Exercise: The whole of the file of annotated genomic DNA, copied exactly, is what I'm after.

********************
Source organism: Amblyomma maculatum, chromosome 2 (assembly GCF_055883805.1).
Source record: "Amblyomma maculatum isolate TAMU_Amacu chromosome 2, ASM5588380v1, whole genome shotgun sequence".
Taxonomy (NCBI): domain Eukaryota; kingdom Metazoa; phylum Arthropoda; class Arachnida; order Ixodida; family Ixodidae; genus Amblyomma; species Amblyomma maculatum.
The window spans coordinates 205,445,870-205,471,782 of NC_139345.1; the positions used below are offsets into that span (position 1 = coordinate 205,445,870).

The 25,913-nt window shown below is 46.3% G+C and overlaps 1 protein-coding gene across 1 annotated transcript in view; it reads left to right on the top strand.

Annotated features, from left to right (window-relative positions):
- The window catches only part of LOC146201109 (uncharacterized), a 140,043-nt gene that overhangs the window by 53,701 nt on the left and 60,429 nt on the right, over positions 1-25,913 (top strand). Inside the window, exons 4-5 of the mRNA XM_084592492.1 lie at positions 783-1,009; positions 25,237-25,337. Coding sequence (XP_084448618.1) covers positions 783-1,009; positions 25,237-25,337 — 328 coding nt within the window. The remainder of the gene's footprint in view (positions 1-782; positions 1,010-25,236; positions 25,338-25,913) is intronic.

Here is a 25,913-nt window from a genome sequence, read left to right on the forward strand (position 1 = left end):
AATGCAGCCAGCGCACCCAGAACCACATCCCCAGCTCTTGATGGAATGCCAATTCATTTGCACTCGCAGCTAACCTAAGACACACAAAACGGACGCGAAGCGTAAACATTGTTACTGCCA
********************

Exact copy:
Source organism: Amblyomma maculatum, chromosome 2 (assembly GCF_055883805.1).
Source record: "Amblyomma maculatum isolate TAMU_Amacu chromosome 2, ASM5588380v1, whole genome shotgun sequence".
Taxonomy (NCBI): domain Eukaryota; kingdom Metazoa; phylum Arthropoda; class Arachnida; order Ixodida; family Ixodidae; genus Amblyomma; species Amblyomma maculatum.
The window spans coordinates 205,445,870-205,471,782 of NC_139345.1; the positions used below are offsets into that span (position 1 = coordinate 205,445,870).

The 25,913-nt window shown below is 46.3% G+C and overlaps 1 protein-coding gene across 1 annotated transcript in view; it reads left to right on the top strand.

Annotated features, from left to right (window-relative positions):
- The window catches only part of LOC146201109 (uncharacterized), a 140,043-nt gene that overhangs the window by 53,701 nt on the left and 60,429 nt on the right, over positions 1-25,913 (top strand). Inside the window, exons 4-5 of the mRNA XM_084592492.1 lie at positions 783-1,009; positions 25,237-25,337. Coding sequence (XP_084448618.1) covers positions 783-1,009; positions 25,237-25,337 — 328 coding nt within the window. The remainder of the gene's footprint in view (positions 1-782; positions 1,010-25,236; positions 25,338-25,913) is intronic.

Here is a 25,913-nt window from a genome sequence, read left to right on the forward strand (position 1 = left end):
AATGCAGCCAGCGCACCCAGAACCACATCCCCAGCTCTTGATGGAATGCCAATTCATTTGCACTCGCAGCTAACCTAAGACACACAAAACGGACGCGAAGCGTAAACATTGTTACTGCCA